Debate At Frankfurt’s Weltempfang: Does a European Literature Exist?

In News by Olivia Snaije

At the Frankfurt Book Fair’s Weltempfang stage, speakers came together on a potentially divisive question of modern European identity in literature.
Audience members at Frankfurt Book Fair's Weltempfang stage follow an exchange between speakers. Image: Frankfurter Buchmesse, Alexander Heimann

Audience members at Frankfurt Book Fair’s Weltempfang stage. Image: Frankfurter Buchmesse, Alexander Heimann

A reminder here that many more articles of this kind bring to light various moments and programs at the just-ended Frankfurt Book Fair 2016 in our Publishing Perspectives Show Daily editions. You can download them all here, free of charge.—Porter Anderson


By Olivia Snaije | @OliviaSnaije

‘My Rights Are Precious to Me’
Yes, a “European literature” exists, according to panelists on the Weltempfang stage at Frankfurt.

Moderated in German by Peter Ripken, chair of the board of the International Cities of Refuge Network (ICORN), literary critic Mercedes Monmany, Italian author Paola Soriga, and Paris-based Indian writer Shumona Sinha discussed in Spanish, Italian and French the cultural references, connections, and aspirations that come together within European literature.

“I consider myself European and my rights are precious to me. I want to work for these common cultural values that we have today.”Mercedes Monmany

Monmany’s 2015 book Por las fronteras de Europa / Un viaje por la narrativa de los siglos XX y XXI (Through Europe’s Borders, a Trip Through Narratives from the 20th and 21st Centuries) introduces readers to European literature with the notion that borders are permeable. At Frankfurt, Monmany said that Europe must not simply be an economic idea, but a cultural and spiritual one, as well.

“We should think about common references and not differences,” she said. “We have literature in common. There’s no passport necessary for culture.”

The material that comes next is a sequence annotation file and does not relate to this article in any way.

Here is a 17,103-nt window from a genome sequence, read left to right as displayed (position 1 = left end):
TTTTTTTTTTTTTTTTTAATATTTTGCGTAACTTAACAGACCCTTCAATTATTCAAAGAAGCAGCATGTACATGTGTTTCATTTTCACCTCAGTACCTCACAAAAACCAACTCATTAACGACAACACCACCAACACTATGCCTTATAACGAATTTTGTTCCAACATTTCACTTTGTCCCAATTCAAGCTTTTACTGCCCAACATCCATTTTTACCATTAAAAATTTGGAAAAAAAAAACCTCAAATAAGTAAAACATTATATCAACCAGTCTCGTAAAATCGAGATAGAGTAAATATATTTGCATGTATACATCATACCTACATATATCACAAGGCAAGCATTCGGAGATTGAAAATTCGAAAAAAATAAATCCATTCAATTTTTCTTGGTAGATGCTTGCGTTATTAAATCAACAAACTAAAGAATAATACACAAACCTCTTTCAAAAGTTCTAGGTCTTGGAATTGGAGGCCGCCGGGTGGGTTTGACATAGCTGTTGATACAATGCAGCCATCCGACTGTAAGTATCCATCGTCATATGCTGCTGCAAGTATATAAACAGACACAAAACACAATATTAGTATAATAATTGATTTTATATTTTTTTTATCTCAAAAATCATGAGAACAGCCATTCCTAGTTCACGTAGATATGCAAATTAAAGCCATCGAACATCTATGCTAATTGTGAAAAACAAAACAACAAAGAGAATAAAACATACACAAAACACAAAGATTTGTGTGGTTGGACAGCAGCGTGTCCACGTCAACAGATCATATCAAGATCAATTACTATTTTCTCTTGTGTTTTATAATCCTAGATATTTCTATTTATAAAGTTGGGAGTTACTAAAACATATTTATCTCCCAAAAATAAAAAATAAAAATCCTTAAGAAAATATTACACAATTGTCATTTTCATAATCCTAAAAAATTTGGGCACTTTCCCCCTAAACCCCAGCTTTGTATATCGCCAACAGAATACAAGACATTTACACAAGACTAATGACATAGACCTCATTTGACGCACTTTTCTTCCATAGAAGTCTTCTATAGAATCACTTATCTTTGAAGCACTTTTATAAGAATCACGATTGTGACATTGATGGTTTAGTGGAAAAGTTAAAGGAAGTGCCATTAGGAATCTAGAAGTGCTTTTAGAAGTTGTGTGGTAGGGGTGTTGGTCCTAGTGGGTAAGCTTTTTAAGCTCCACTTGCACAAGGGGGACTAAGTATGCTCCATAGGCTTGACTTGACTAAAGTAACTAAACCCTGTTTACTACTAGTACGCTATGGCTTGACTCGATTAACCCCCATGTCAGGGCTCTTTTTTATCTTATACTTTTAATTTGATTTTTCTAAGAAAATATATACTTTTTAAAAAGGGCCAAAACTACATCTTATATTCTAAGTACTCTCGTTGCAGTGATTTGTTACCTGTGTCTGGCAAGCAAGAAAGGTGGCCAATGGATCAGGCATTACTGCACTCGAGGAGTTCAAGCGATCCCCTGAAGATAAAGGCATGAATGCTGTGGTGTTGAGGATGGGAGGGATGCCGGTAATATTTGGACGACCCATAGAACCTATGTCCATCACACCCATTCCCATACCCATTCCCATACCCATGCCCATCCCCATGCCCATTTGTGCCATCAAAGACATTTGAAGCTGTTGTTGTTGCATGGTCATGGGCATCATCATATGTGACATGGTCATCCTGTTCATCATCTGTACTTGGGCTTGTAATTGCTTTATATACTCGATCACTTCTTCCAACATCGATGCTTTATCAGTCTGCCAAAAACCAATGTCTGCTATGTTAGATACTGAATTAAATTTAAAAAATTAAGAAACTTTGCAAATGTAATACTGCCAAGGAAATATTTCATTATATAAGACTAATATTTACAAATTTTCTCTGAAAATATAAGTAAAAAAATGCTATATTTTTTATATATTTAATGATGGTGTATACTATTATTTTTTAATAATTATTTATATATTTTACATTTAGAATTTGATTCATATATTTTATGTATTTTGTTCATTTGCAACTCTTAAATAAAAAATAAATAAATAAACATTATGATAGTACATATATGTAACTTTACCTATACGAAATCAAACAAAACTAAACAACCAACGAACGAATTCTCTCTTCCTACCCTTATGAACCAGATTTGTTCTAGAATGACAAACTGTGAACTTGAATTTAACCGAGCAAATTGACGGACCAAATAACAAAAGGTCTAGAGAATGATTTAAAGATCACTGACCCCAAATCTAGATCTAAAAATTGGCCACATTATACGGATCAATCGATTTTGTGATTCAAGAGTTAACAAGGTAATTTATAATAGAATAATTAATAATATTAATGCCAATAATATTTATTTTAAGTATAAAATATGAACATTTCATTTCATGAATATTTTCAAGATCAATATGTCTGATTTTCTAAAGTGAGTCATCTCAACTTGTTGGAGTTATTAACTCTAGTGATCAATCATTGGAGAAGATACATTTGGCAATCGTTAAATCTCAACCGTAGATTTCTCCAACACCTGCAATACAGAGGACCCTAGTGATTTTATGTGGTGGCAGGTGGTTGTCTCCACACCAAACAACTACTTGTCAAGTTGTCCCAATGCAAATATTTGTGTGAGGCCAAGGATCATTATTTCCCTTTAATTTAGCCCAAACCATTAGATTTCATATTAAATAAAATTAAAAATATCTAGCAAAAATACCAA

Paola Soriga’s 2015 novel La Stagione che verrá (The Season That Will Come) is about the lives of three Italians born in 1979. Like their author, these characters “live in a European world.” They’re part of a generation that speaks several languages, grew up with the European exchange program Erasmus, and travel on low-cost flights that allowed for travel to most European cities.

Soriga, who is from Sardinia, quoted the late Sardinian author Sergio Atzeni, who said that he was Sardinian, Italian, and European. “We are European, but we should also see further than Europe.”

Shumona Sinha has lived in Paris since 2001; her 2012 book, Assomons les Pauvres! (Let’s Beat Up the Poor!) was written in French. Her vision of Europe as a child came via literature, and it inspired her to become a writer.

“I was in Calcutta,” she said, “but in my head I was already living in Europe.” Writing in French, she said, liberates her from her original culture and from the weight of being a woman.

But Europe, said Ripken, is going through a difficult passage. “Europe” is considered a negative term by many, he noted, and depicted by critics as a union of incapable bureaucrats, a union that sufferes from a refugee crisis and member-states’ tendencies toward nationalism and right-wing politics.

Can European Literature Contribute to Saving Europe?
“Thanks to the French language and European culture I have become someone else. I have high hopes for literature and its place in the world.”Shumona Sinha

“I’m optimistic by nature,” said Soriga.

“I know this moment is difficult for Europeans and those arriving in Europe. But I have great confidence in the new generation. They live together within all these borders.

“Of course literature can’t solve things on its own. But with culture and literature and a good political policy, I think it’s possible.”

“My literature is a cultural mix,” said Sinha. “Thanks to the French language and European culture I have become someone else. I have high hopes for literature and its place in the world.”

Literature can’t move mountains, said Monmany, but it can galvanize social progress. “I consider myself European and my rights are precious to me. I want to work for these common cultural values that we have today.”

About the Author

Olivia Snaije

Olivia Snaije is a journalist and editor based in Paris who writes about the Middle East, multiculturalism, translation, literature, and graphic novels. She is a contributor to newspapers and magazines including The Guardian, Harper’s Bazaar Art, The Global Post, The New York Times and CNN.